The image of Brazil as a country on the fence

Daniel Buarque
Ph.D. Candidate in International Relations at the KBI

Former US President Barack Obama and his family tour the Christ the Redeemer statue in 2011. (Official White House Photo by Pete Souza)

While the international image of Brazil is traditionally associated with popular stereotypes such as football and beaches (Buarque, 2019), the country’s methods of diplomacy provoke a different perception abroad. Although Brazilian diplomats are praised for their competence, Brazil is still usually seen by the rest of the world as a country that remains “on the fence” and avoids taking sides in international disputes.

This view, regarding Brazil, was the focus of a recent paper published by Revista Brasileira de Política Internacional (RPBI). Focusing on the perceptions held by British diplomats, the study developed argued that the British diplomats perceive Brazil as a country that seems to want to be “friends with everyone” and, thus, avoids taking sides on any international disputes. It remains “on the fence” in important issues, which in turn may hinder the legitimacy of its bid for a stronger voice in global politics. These arguments were developed during the research that I conducted during my Ph.D. as a student on the Joint International Relations programme at King’s College London and the University of São Paulo.

The paper ‘A country on the fence: the United Kingdom’s perceptions on the status and international agenda of Brazil’ is based on the analysis of interviews with six British diplomats who served in Brazil and who discuss their perception of the international agenda of the country.

The idea of someone being on the fence is often used to represent indecisiveness. However, in the case of Brazil, the external perception is not that the country is undecided, but that it is unwilling to support one side or another so as to avoid commitment. Offering a position of neutrality is, in fact, just a way of not becoming too involved. It is based on the “unwillingness of Brazil to intervene on one side or the other”, as one of the members of the FCDO interviewed explained (Buarque, 2020).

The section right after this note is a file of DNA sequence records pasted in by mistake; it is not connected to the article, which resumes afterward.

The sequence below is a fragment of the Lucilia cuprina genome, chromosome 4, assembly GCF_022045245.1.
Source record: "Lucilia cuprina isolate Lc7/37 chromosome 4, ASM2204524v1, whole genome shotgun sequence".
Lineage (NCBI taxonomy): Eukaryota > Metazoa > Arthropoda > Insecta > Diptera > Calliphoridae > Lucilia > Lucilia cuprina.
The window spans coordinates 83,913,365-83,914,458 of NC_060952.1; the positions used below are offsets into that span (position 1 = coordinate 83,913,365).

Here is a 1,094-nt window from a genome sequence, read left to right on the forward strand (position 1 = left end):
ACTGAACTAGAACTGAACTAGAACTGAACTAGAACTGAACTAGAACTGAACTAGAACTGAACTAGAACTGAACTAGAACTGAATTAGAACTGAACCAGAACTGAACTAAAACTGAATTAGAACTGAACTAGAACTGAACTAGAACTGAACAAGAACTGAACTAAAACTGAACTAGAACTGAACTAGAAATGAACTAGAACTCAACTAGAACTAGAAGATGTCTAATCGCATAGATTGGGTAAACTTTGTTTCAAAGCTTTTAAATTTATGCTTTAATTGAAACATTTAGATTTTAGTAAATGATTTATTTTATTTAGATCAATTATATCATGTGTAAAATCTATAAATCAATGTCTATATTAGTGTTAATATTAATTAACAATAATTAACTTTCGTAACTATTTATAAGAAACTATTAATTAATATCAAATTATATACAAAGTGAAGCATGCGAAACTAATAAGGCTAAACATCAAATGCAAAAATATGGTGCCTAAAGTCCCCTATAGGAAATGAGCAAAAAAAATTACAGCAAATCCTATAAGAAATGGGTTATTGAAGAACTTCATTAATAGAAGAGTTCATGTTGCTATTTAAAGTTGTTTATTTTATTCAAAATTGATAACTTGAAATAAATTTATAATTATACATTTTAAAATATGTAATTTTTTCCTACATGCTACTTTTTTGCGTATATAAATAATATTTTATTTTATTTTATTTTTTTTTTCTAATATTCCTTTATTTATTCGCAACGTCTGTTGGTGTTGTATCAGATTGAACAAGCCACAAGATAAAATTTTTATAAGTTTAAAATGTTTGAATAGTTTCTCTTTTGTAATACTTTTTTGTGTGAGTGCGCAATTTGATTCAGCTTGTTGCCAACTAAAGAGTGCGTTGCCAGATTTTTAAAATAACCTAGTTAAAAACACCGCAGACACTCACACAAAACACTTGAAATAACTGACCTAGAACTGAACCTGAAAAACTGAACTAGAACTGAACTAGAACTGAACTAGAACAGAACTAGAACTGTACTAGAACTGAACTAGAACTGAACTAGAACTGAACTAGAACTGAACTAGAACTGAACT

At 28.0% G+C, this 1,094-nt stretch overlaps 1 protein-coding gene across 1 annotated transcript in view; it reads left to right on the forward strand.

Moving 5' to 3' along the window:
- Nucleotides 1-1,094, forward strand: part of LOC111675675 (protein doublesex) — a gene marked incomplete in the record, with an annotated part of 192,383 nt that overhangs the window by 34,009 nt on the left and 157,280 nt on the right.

The image of Brazil as a country unwilling to take sides and remain “on the fence”, however, goes beyond the perception of British diplomats. In his recently released book A Promised Land, former US President Barack Obama uses a similar idea to describe Brazil. According to Obama, the country generally avoided taking sides in international disputes.

The description, which repeats the idea that Brazil remains on the fence, was made while the former president described the decision to launch a military intervention in Libya. Obama made the decision to act whilst he was traveling in Brazil, in March 2011, as part of a “tour designed to boost the United States’ image”. This image had been damaged by the war in Iraq, the war on drugs, and policies such as ones regarding Cuba. According to Obama, this non-involvement attitude of Brazil’s, made his decision even more difficult to make, particularly as he was in the country.

“Under any circumstances, launching a military action while visiting another country posed a problem. The fact that Brazil generally tried to avoid taking sides in international disputes—and had abstained in the Security Council vote on the Libya intervention—only made matters worse.” (Obama, 2020, p661).

According to Sean Burges, Senior Instructor at Carleton University, this avoidance of taking sides is seen as a problem by many who observe the actions of Brazilian diplomacy; ‘Brazilian foreign policymakers want to position their country as a leader, but are almost pathologically averse to explicitly stating this role or accepting the implicit responsibilities’ (Burges, 2017 p.19)

Brazil has this image of being uncommitted to any specific position in international affairs. This makes it appear unwilling to take a side or to want to make any decisions. This action is seen as a problem because Brazil aspires to play a leading role in the world and countries that are actually great powers are states that have to make decisions and take sides. “If you are going to be a world power, being the 5th, 6th largest economy in the world and want the political influence to go with that, you need to be prepared to take sides”, said one of the British diplomats interviewed for the paper mentioned above.


Buarque, D. (2019). Brazil Is Not (Perceived as) a Serious Country: Exposing Gaps between the External Images and the International Ambitions of the Nation. Brasiliana: Journal for Brazilian Studies8(1-2), 285-314. 

Buarque, D. (2020). A country on the fence: United Kingdom’s perceptions of the status and international agenda of Brazil. Revista Brasileira de Política Internacional63(1), e012. Epub September 07, 2020.

Burges, S. W. (2017). Brazil in the world: the international relations of a South American giant. Manchester University Press.

Obama, B. (2020). A Promised Land. Crown.

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